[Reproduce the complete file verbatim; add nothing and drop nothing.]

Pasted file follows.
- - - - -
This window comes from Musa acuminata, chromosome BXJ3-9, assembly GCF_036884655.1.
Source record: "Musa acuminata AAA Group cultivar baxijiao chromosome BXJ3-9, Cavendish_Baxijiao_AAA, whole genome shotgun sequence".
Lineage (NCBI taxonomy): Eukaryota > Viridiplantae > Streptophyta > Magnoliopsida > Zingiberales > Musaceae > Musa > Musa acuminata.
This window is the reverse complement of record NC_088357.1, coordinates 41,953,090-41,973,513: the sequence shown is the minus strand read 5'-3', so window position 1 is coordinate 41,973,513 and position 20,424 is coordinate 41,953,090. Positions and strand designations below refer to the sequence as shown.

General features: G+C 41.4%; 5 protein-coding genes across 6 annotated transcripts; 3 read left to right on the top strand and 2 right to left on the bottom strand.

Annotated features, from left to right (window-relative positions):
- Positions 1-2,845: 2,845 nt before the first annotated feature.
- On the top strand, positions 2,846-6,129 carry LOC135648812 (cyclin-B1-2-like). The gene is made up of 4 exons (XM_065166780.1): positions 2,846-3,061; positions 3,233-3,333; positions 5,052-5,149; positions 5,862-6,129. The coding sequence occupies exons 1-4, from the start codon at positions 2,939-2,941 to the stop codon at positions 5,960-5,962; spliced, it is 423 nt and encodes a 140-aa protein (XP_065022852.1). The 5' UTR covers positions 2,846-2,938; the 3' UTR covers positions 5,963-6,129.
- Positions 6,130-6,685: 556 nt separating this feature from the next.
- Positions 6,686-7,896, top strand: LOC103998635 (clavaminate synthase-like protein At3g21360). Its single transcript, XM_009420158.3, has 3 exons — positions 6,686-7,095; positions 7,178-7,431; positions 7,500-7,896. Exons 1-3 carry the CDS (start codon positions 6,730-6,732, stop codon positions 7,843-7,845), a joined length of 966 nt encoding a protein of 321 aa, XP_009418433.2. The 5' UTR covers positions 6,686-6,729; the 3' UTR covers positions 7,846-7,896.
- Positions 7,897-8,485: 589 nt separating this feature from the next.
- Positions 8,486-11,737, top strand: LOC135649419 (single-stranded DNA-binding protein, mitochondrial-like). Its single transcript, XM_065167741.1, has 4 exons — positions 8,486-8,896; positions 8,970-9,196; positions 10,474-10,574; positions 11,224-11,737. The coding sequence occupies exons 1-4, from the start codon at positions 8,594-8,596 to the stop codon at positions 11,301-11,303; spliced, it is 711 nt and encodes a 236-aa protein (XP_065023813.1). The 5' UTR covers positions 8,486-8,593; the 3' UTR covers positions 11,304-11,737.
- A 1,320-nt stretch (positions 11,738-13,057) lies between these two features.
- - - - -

This window comes from Musa acuminata, chromosome BXJ3-9, assembly GCF_036884655.1.
Source record: "Musa acuminata AAA Group cultivar baxijiao chromosome BXJ3-9, Cavendish_Baxijiao_AAA, whole genome shotgun sequence".
Lineage (NCBI taxonomy): Eukaryota > Viridiplantae > Streptophyta > Magnoliopsida > Zingiberales > Musaceae > Musa > Musa acuminata.
This window is the reverse complement of record NC_088357.1, coordinates 41,953,090-41,973,513: the sequence shown is the minus strand read 5'-3', so window position 1 is coordinate 41,973,513 and position 20,424 is coordinate 41,953,090. Positions and strand designations below refer to the sequence as shown.

General features: G+C 41.4%; 5 protein-coding genes across 6 annotated transcripts; 3 read left to right on the top strand and 2 right to left on the bottom strand.

Annotated features, from left to right (window-relative positions):
- Positions 1-2,845: 2,845 nt before the first annotated feature.
- On the top strand, positions 2,846-6,129 carry LOC135648812 (cyclin-B1-2-like). The gene is made up of 4 exons (XM_065166780.1): positions 2,846-3,061; positions 3,233-3,333; positions 5,052-5,149; positions 5,862-6,129. The coding sequence occupies exons 1-4, from the start codon at positions 2,939-2,941 to the stop codon at positions 5,960-5,962; spliced, it is 423 nt and encodes a 140-aa protein (XP_065022852.1). The 5' UTR covers positions 2,846-2,938; the 3' UTR covers positions 5,963-6,129.
- Positions 6,130-6,685: 556 nt separating this feature from the next.
- Positions 6,686-7,896, top strand: LOC103998635 (clavaminate synthase-like protein At3g21360). Its single transcript, XM_009420158.3, has 3 exons — positions 6,686-7,095; positions 7,178-7,431; positions 7,500-7,896. Exons 1-3 carry the CDS (start codon positions 6,730-6,732, stop codon positions 7,843-7,845), a joined length of 966 nt encoding a protein of 321 aa, XP_009418433.2. The 5' UTR covers positions 6,686-6,729; the 3' UTR covers positions 7,846-7,896.
- Positions 7,897-8,485: 589 nt separating this feature from the next.
- Positions 8,486-11,737, top strand: LOC135649419 (single-stranded DNA-binding protein, mitochondrial-like). Its single transcript, XM_065167741.1, has 4 exons — positions 8,486-8,896; positions 8,970-9,196; positions 10,474-10,574; positions 11,224-11,737. The coding sequence occupies exons 1-4, from the start codon at positions 8,594-8,596 to the stop codon at positions 11,301-11,303; spliced, it is 711 nt and encodes a 236-aa protein (XP_065023813.1). The 5' UTR covers positions 8,486-8,593; the 3' UTR covers positions 11,304-11,737.
- A 1,320-nt stretch (positions 11,738-13,057) lies between these two features.